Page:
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When my teens found out they would be driving their own speedboat around San Diego Bay, they were beyond excited. They couldn’t believe that it didn’t mean they would be riding in a speedboat with a professional driver, or taking the wheel for only a few minutes. When I assured them that, indeed, they would be at the helm the entire time, I was suddenly mother of the year.
On an excursion with San Diego Speed Boat Adventures, drivers who are ages 16 and older can experience the thrill of navigating their own speedboat on the open water with the security of knowing they are under constant supervision of a skilled guide. The company’s 13-foot mini-speedboats accommodate up to three people and offer guided narration via a one-way communication system.
Our guide, Glen, told us that Speed Boat Adventures runs its tour in a “ducks in a row” fashion; the guide is in front (Glen says he is the “lead duck” or “daddy duck”), and the rest of the boats follow in a line behind him as his “ducklings.” That means a guide can always see all the boats, and if anyone needs help, he can get to them quickly.
Although Glen made a point of telling us that it wasn’t a race, he also said that for 80 percent of the excursion, the boats go fast — about 30 mph.
“That way, we make it around the bay; you get to see everything in one lap; and you get to drive speedboats, which is what you came here to do,” he said.
Once we were all well outside the no-wake zone of the harbor, we took off. Glen wasn’t kidding — we were going fast. The first leg of the tour took us to a bait barge, where California sea lions spend their day basking in the sun. Nearby is Ballast Point, home of Naval Base Point Loma, where we saw two nuclear-powered military submarines in the water — something Jacob, my 16-year-old son (and personal driver), thought was pretty impressive.
After a big U-turn, we were off again, this time for the longest leg of the tour: toward downtown San Diego. With the city skyline as a backdrop, we proceeded to the USS Midway, a 972-foot-long U.S. aircraft carrier that that served as the Persian Gulf flagship in Operation Desert Storm. From the water, we got the full impact of the size of this massive ship, especially as we passed directly underneath its bow. From the USS Midway, it was a just short jaunt back to the harbor. That’s when we saw the spectacular Attessa IV, a luxury 330-foot super yacht — complete with a helicopter on its deck — built by Montana-based industrialist Dennis Washington. For my boys, it was certainly a highlight of our speedboat tour.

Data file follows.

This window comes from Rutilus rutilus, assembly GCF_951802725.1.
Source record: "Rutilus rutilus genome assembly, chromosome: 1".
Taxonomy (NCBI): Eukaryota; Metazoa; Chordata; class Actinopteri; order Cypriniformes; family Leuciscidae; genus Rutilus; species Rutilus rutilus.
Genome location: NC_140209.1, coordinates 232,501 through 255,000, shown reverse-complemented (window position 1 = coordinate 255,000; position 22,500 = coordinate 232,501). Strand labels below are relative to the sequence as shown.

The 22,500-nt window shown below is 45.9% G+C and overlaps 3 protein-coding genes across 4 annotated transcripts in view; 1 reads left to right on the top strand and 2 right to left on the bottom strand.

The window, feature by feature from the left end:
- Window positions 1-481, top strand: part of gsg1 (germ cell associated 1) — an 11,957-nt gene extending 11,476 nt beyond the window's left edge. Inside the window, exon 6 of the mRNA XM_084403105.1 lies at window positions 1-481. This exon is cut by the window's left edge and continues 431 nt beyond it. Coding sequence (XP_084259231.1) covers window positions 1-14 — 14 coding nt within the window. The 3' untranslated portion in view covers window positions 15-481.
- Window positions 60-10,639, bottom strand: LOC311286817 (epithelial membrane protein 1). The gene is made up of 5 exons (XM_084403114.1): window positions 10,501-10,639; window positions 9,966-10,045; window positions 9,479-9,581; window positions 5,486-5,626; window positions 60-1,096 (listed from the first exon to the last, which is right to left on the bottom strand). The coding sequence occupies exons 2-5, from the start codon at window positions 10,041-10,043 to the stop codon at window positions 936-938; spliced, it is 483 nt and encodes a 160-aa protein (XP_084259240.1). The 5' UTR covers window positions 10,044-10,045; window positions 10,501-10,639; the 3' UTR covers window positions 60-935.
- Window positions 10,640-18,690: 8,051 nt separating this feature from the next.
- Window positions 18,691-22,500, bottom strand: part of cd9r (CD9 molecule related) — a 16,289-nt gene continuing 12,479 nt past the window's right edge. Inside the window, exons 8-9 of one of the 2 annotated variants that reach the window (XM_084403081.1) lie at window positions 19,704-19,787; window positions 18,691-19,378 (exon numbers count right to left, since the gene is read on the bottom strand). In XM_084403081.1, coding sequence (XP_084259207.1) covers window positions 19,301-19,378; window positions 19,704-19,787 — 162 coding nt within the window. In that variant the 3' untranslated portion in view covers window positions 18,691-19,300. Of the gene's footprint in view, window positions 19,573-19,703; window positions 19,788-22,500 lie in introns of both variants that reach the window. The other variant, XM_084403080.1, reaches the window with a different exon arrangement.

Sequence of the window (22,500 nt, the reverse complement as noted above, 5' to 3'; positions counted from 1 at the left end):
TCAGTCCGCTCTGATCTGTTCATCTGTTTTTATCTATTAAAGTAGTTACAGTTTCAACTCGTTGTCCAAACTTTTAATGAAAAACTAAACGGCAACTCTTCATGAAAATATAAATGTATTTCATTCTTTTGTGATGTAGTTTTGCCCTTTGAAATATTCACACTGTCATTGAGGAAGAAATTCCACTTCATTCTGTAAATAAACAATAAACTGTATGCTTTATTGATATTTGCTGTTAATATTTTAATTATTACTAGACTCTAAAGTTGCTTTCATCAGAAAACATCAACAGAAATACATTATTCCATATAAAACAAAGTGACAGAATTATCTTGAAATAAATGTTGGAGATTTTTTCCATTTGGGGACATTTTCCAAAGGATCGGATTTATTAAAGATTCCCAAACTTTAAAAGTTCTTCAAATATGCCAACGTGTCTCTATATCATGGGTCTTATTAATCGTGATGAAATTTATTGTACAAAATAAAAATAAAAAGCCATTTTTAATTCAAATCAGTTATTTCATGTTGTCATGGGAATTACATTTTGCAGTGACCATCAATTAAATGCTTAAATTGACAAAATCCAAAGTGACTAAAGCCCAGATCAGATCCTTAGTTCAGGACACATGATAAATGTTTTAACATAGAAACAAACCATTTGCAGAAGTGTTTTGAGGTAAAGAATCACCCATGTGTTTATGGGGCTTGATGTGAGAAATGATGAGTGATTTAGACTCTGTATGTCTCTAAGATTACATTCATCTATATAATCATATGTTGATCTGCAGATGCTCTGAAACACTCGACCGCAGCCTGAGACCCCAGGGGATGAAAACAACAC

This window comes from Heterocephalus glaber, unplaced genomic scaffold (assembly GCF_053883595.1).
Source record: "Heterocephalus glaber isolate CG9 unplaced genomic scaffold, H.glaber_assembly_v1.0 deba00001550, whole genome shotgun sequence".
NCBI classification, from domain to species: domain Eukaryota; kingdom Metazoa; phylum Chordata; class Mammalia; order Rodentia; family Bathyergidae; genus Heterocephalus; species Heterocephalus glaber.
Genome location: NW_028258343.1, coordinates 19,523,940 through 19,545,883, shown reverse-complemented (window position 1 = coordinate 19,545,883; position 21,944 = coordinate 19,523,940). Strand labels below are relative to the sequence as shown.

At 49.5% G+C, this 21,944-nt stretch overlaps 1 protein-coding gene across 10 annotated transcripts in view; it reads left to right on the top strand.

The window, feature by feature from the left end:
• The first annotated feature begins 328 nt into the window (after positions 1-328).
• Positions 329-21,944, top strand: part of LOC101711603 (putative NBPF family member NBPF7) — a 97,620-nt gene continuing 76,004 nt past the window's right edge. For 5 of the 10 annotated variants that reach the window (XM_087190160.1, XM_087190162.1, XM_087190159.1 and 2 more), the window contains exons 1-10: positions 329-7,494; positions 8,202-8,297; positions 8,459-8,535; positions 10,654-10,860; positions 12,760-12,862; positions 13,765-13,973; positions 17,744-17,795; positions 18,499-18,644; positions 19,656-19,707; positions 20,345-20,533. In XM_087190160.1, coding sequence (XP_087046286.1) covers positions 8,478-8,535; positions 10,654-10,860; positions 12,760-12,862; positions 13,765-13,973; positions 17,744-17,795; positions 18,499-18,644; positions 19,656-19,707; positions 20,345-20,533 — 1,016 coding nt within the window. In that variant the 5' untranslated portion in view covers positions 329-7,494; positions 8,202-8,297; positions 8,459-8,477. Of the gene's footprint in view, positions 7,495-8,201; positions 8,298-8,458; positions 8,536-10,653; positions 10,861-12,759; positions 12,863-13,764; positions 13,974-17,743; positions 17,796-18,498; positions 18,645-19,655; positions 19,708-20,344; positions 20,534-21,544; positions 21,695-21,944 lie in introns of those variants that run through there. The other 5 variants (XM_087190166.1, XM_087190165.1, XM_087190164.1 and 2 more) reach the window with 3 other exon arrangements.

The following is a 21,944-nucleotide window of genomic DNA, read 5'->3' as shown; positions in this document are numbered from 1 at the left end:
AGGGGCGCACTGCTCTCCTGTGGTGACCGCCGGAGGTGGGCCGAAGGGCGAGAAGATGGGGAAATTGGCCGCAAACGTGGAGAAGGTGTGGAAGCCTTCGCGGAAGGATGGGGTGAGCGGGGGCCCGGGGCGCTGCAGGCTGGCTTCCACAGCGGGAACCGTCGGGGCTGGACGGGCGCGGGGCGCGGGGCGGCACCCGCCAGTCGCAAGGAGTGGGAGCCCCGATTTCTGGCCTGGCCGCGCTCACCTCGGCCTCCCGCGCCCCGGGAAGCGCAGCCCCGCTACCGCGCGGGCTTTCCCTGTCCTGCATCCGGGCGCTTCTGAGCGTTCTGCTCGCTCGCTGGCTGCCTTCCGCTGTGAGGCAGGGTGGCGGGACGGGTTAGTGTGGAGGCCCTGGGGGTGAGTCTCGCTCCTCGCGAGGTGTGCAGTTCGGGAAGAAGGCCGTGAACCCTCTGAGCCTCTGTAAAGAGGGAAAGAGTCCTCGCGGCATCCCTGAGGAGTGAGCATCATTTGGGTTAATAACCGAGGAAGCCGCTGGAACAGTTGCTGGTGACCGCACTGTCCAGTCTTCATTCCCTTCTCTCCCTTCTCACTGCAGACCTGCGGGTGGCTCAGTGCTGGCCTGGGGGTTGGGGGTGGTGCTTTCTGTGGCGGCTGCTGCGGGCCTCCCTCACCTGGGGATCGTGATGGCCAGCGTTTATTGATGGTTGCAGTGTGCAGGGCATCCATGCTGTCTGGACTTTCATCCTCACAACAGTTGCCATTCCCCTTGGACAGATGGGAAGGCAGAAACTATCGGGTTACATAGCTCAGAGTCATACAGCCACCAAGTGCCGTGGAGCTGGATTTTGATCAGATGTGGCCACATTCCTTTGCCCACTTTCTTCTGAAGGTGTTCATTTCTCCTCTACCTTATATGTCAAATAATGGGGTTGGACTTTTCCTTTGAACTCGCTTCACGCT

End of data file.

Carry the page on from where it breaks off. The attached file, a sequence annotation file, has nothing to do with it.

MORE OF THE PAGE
On the cruise back to the dock, I asked Jacob what he liked most about the experience.
“I like that I was able to drive the boat myself,” he said. “It was so much cooler than just sitting on a big tour boat listening to a guide.”
While this is definitely a family-friendly activity, Speed Boat Adventures recommends that riders are at least 5 years old. However, children under 5 are welcome on a case-by-case basis as long as the water conditions are favorable and the child is physically able to hold on, since there are no restraints in the boats. In addition, Glen says the company recommends that families choose the first or last tour of the day. Dani Kimmel, office manager for Speed Boat Adventures, adds that it is also recommended that small children ride between two adults to ensure protection on both sides.
Two-hour tours depart daily at 9 a.m., 11 a.m., 1 p.m., 3 p.m. and 5 p.m. The use of a single boat (one person per boat) is $120 and $140 for a double boat (two people per boat).
Agents should note that even if clients don’t usually get seasick, it’s a good idea for them to take medication or wear a seasickness patch or band, because the speedboats rock easily with waves and wakes. Since it can be cold on the water — particularly in the morning and evening — bringing a sweatshirt is also a smart idea.
In addition to San Diego, Speed Boat Adventures offers tours in St. Petersburg and Miami in Florida, and Los Angeles and San Francisco tours are coming soon.